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Gunmen attack police station, sparking deadly shootout in Mexico

DEA administrator on fentanyl awareness
DEA administrator on record fentanyl overdose deaths and how cartels target Americans 07:31

Gunmen opened fire on a police station in the north-central state of Guanajuato Sunday, and several people were killed when police returned fire. Police in the city of Celaya said that several attackers had been killed, but did not give an exact number. The attack occurred in a town on the outskirts of the city.

Celaya police chief Jesús Rivera said three police officers had been wounded, but their injuries did not appear to be life-threatening.

Guanajuato has the highest number of homicides of any of Mexico's 32 states.

Mexico Police Hunted
In this Feb. 10, 2020 file photo, a policeman drives past town hall in Apaseo El Alto, Guanajuato state, Mexico.  Rebecca Blackwell / AP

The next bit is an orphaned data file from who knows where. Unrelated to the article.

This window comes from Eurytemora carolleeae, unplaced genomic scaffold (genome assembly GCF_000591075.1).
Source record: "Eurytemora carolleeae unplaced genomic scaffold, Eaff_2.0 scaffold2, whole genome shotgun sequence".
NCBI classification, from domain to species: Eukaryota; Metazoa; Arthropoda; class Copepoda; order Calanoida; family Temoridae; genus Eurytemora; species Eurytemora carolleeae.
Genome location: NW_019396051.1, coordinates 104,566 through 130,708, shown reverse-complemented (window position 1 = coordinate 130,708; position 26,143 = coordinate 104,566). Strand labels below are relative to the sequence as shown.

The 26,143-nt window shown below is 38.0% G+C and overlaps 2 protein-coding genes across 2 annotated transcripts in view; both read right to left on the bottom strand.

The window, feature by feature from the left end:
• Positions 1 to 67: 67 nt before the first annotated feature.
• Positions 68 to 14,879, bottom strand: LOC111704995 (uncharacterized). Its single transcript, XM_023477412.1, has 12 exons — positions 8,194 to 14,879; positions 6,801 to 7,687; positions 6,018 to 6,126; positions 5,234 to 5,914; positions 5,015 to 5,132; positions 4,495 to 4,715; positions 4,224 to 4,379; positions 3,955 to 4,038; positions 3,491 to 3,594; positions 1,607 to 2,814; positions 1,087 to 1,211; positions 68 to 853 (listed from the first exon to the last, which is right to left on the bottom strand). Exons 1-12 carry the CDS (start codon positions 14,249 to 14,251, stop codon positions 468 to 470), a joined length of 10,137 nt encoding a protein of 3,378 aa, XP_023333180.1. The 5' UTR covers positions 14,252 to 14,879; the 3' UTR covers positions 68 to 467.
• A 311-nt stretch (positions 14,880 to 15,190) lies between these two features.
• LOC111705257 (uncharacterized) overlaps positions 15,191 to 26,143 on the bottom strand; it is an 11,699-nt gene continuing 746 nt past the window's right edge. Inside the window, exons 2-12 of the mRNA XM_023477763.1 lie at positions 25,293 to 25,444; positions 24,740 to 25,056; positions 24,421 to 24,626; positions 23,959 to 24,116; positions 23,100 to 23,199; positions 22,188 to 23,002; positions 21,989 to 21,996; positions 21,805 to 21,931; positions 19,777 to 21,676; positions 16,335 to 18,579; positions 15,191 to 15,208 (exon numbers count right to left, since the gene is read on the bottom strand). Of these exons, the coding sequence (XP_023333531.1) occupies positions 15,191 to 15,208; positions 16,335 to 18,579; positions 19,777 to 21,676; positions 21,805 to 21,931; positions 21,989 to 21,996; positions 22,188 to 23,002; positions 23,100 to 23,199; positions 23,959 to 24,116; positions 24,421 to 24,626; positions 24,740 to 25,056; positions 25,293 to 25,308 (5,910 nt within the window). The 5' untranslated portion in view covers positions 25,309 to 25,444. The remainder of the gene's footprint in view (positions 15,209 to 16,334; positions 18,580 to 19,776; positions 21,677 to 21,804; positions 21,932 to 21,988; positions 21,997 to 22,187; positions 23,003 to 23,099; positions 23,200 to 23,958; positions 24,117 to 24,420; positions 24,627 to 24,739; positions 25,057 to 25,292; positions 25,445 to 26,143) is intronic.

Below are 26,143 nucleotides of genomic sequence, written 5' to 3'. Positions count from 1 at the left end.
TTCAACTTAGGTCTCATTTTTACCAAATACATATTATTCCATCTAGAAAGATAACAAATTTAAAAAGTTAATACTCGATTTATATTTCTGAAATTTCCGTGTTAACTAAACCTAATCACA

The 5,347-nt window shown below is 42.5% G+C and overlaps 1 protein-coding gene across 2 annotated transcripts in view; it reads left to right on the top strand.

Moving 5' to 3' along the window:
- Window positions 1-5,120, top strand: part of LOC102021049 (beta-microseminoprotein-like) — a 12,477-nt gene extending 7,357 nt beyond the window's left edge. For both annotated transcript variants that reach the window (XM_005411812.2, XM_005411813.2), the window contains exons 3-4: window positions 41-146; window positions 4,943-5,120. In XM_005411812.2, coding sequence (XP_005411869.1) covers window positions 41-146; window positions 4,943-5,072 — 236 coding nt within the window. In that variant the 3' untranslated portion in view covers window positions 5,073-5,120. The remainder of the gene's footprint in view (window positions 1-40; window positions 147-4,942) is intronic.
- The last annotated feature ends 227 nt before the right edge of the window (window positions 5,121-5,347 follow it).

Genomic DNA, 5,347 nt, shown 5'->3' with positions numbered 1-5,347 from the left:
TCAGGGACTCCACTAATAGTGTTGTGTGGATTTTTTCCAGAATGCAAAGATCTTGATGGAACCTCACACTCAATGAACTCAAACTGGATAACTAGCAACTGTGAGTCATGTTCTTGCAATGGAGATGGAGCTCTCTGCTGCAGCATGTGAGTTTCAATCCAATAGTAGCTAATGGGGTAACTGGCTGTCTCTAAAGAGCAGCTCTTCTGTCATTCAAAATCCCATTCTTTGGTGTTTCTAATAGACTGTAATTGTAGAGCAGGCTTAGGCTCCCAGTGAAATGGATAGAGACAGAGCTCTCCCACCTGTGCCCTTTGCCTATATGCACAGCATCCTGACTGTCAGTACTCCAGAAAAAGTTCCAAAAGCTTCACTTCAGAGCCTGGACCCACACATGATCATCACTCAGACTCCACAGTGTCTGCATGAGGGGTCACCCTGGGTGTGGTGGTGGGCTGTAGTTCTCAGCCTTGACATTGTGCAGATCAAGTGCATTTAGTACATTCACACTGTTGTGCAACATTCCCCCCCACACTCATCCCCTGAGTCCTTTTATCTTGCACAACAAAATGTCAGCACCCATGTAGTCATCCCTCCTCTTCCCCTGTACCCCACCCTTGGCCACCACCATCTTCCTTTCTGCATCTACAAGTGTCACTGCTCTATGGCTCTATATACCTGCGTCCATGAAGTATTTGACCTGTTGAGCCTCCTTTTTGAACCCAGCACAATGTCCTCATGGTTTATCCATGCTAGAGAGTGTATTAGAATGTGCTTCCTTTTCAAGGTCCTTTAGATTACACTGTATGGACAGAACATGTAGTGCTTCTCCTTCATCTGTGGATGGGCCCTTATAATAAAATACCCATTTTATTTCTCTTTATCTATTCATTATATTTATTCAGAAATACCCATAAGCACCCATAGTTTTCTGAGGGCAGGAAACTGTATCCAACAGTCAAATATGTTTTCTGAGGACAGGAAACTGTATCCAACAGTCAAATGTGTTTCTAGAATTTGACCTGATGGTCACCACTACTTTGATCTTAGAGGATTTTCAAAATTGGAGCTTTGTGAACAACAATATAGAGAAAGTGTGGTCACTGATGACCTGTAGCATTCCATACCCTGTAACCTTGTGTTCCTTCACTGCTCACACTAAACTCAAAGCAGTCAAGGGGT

More than 2,100 murders were registered in Guanajuato, a state of six million, between January and August, according to government figures.

Earlier this month, nine people were killed, including waitresses, after gunmen burst into a bar and opened fire in the violence-wracked state. Last month , a dozen people, six of them women, were killed in an attack on a bar in another Guanajuato city. A similar attack on a bar in another town left 10 dead in September.

The state has been the scene of a years-long turf battle between the Jalisco cartel, and local gangs supported by its arch-rival, the Sinaloa cartel.

The Department of Justice considers the Jalisco cartel to be "one of the five most dangerous transnational criminal organizations in the world." The cartel's leader, Nemesio Oseguera, "El Mencho," is among the most sought by Mexican and U.S. authorities.

The head of the Drug Enforcement Administration told CBS News that the Jalisco cartel is one of the Mexican cartels that are behind the influx of fentanyl in the U.S. that's killing tens of thousands of Americans.

"Those cartels are acting with calculated, deliberate treachery to get fentanyl to the United States and to get people to buy it through fake pills, by hiding it in other drugs, any means that they can take in order to drive addiction and to make money,"  DEA Administrator Anne Milgram told "CBS Mornings."

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